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Father's Day: Children always need you, no matter their age

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Tim Brinton

(Read caption) Father's Day is an opportunity for nostalgia, wishing that the early years of children were back again but also being glad in some ways that they're over.

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While waiting for my older son to arrive at Boston’s Logan Airport late the other night, I saw a young father wheeling an overburdened luggage cart, his wife a few feet behind him, a sleeping toddler in his pajamas in her arms. I remember flights like that: for many years when our kids were young we flew from Boston to Oregon for a beach vacation with their cousins and grandparents. Those were l-o-n-g flights and we carried many a sleeping or cranky child in our arms through airport terminals in those days.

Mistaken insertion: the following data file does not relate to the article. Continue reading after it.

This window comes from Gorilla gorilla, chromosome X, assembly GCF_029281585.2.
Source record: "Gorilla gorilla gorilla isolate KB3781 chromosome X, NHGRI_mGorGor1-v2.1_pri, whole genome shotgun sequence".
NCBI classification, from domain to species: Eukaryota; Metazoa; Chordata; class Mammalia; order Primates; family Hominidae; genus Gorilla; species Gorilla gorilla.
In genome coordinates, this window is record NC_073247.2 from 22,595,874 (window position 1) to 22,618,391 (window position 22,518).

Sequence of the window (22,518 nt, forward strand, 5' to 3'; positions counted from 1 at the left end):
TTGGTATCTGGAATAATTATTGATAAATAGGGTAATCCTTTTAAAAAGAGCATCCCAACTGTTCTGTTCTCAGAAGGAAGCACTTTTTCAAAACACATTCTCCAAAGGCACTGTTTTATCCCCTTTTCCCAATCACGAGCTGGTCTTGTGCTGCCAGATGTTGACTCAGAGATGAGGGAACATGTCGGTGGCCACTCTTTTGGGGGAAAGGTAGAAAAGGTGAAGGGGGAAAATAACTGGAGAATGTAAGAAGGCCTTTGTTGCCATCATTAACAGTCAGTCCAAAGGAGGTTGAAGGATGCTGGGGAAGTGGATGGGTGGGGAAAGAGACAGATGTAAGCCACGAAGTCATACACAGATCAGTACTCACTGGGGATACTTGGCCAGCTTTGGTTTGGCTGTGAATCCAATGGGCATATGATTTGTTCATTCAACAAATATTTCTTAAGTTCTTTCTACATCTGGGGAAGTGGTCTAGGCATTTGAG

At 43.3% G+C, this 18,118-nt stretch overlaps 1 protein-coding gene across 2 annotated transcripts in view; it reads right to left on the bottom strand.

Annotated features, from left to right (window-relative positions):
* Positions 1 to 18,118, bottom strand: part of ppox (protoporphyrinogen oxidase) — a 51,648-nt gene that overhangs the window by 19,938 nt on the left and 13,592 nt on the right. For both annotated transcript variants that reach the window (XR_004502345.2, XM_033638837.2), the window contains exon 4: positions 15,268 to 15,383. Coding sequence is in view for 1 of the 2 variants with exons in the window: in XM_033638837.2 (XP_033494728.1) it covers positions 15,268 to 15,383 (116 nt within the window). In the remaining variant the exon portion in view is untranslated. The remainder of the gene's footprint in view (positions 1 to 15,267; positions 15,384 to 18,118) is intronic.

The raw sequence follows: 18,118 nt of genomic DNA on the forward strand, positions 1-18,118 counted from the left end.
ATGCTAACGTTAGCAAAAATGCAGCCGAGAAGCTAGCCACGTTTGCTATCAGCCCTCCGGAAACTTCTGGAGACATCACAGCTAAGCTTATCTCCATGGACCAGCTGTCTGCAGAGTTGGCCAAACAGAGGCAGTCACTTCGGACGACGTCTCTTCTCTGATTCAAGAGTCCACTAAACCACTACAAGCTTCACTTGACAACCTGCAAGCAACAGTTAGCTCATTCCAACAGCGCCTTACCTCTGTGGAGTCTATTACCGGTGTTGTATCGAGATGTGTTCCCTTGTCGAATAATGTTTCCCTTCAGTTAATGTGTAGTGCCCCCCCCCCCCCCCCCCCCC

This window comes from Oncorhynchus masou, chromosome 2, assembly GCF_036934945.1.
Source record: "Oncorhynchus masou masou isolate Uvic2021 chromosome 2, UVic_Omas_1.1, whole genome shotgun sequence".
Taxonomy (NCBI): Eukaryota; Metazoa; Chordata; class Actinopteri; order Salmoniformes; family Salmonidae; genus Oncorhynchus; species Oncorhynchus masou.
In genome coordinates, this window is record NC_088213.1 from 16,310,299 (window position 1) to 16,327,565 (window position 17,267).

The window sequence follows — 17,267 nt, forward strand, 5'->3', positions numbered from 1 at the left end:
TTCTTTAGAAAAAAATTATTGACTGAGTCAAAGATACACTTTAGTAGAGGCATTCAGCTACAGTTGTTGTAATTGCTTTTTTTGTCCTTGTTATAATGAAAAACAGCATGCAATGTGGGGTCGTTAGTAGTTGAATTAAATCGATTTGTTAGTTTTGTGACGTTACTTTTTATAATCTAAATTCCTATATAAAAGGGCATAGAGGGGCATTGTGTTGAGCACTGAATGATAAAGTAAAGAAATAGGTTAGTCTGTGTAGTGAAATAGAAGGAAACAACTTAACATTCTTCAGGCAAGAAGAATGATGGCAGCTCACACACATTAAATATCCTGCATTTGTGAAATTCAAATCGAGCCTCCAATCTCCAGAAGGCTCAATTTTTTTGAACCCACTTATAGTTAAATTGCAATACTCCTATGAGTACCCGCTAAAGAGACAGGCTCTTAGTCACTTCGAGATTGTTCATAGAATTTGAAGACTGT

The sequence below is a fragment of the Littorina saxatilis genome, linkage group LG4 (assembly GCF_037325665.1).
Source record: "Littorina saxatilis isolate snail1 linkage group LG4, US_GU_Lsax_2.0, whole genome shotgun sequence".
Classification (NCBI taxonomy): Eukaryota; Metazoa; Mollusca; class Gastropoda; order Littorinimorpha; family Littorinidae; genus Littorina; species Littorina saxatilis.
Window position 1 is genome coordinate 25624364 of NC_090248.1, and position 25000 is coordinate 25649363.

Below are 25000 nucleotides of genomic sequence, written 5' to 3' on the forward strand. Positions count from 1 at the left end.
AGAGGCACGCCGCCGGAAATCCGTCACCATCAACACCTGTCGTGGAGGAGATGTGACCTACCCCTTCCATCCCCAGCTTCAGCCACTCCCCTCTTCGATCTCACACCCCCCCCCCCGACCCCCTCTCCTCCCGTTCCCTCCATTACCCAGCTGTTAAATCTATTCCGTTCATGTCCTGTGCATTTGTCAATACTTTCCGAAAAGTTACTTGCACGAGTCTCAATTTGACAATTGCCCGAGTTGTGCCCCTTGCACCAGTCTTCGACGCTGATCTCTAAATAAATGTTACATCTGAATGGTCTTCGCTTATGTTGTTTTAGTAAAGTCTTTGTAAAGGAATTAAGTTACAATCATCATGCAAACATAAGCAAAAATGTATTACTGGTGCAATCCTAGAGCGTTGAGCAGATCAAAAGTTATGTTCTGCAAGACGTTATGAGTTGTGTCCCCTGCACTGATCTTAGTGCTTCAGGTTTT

In some ways I’m glad those days are over – they look exhausting; they were exhausting – but I can’t help feeling a twinge of envy for those weary parents, too. I’ll be 60 in a few months: my older son just graduated from college and the younger one from high school. They’re turning pages, but so am I, and I regret that I’m much closer to the end of the book than I was during those interminable flights to Oregon, diaper bag under the seat and squirmy toddler on my lap.

Early on in their lives I sensed time would pass quickly. As any parent knows, the days and nights can pass very slowly, but the years fly by. That’s why I was determined to find work that would give me the ability to be home as they were growing up. I was terrified that if I didn’t I’d look back one day and realize I missed it, that I was stuck in traffic during their Little League games, or on the road at a business meeting when their teeth fell out.

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